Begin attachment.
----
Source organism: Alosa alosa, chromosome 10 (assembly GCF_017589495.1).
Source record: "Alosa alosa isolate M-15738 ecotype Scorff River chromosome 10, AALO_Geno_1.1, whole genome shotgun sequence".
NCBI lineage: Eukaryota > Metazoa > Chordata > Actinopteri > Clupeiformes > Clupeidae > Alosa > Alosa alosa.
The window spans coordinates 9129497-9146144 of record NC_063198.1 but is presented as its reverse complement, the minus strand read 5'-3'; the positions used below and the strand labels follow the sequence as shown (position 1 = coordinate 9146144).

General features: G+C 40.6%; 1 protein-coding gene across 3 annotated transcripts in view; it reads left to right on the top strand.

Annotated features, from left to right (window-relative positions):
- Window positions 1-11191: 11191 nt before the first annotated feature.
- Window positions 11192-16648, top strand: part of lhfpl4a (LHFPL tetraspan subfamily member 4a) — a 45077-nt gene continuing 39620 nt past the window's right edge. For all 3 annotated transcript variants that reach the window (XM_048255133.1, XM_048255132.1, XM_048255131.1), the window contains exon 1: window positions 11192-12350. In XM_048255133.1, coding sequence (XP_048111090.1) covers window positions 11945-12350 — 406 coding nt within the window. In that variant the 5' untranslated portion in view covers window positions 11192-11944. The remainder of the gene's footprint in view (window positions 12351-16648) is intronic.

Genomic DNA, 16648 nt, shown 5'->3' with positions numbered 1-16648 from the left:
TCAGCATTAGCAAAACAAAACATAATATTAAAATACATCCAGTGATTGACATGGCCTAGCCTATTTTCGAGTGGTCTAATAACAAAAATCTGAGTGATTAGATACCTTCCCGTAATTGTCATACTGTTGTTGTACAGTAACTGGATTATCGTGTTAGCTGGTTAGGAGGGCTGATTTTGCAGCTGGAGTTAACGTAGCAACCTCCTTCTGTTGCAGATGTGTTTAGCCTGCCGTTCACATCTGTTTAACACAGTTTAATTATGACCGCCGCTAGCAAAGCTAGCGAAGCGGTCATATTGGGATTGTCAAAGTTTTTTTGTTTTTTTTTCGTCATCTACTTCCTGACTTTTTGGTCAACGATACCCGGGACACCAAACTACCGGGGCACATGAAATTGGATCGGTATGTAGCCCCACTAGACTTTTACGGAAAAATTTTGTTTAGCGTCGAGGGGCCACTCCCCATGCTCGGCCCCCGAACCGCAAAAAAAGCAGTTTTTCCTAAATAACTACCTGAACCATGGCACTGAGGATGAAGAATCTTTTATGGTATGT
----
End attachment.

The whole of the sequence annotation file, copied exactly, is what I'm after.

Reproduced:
Source organism: Alosa alosa, chromosome 10 (assembly GCF_017589495.1).
Source record: "Alosa alosa isolate M-15738 ecotype Scorff River chromosome 10, AALO_Geno_1.1, whole genome shotgun sequence".
NCBI lineage: Eukaryota > Metazoa > Chordata > Actinopteri > Clupeiformes > Clupeidae > Alosa > Alosa alosa.
The window spans coordinates 9129497-9146144 of record NC_063198.1 but is presented as its reverse complement, the minus strand read 5'-3'; the positions used below and the strand labels follow the sequence as shown (position 1 = coordinate 9146144).

General features: G+C 40.6%; 1 protein-coding gene across 3 annotated transcripts in view; it reads left to right on the top strand.

Annotated features, from left to right (window-relative positions):
- Window positions 1-11191: 11191 nt before the first annotated feature.
- Window positions 11192-16648, top strand: part of lhfpl4a (LHFPL tetraspan subfamily member 4a) — a 45077-nt gene continuing 39620 nt past the window's right edge. For all 3 annotated transcript variants that reach the window (XM_048255133.1, XM_048255132.1, XM_048255131.1), the window contains exon 1: window positions 11192-12350. In XM_048255133.1, coding sequence (XP_048111090.1) covers window positions 11945-12350 — 406 coding nt within the window. In that variant the 5' untranslated portion in view covers window positions 11192-11944. The remainder of the gene's footprint in view (window positions 12351-16648) is intronic.

Genomic DNA, 16648 nt, shown 5'->3' with positions numbered 1-16648 from the left:
TCAGCATTAGCAAAACAAAACATAATATTAAAATACATCCAGTGATTGACATGGCCTAGCCTATTTTCGAGTGGTCTAATAACAAAAATCTGAGTGATTAGATACCTTCCCGTAATTGTCATACTGTTGTTGTACAGTAACTGGATTATCGTGTTAGCTGGTTAGGAGGGCTGATTTTGCAGCTGGAGTTAACGTAGCAACCTCCTTCTGTTGCAGATGTGTTTAGCCTGCCGTTCACATCTGTTTAACACAGTTTAATTATGACCGCCGCTAGCAAAGCTAGCGAAGCGGTCATATTGGGATTGTCAAAGTTTTTTTGTTTTTTTTTCGTCATCTACTTCCTGACTTTTTGGTCAACGATACCCGGGACACCAAACTACCGGGGCACATGAAATTGGATCGGTATGTAGCCCCACTAGACTTTTACGGAAAAATTTTGTTTAGCGTCGAGGGGCCACTCCCCATGCTCGGCCCCCGAACCGCAAAAAAAGCAGTTTTTCCTAAATAACTACCTGAACCATGGCACTGAGGATGAAGAATCTTTTATGGTATGT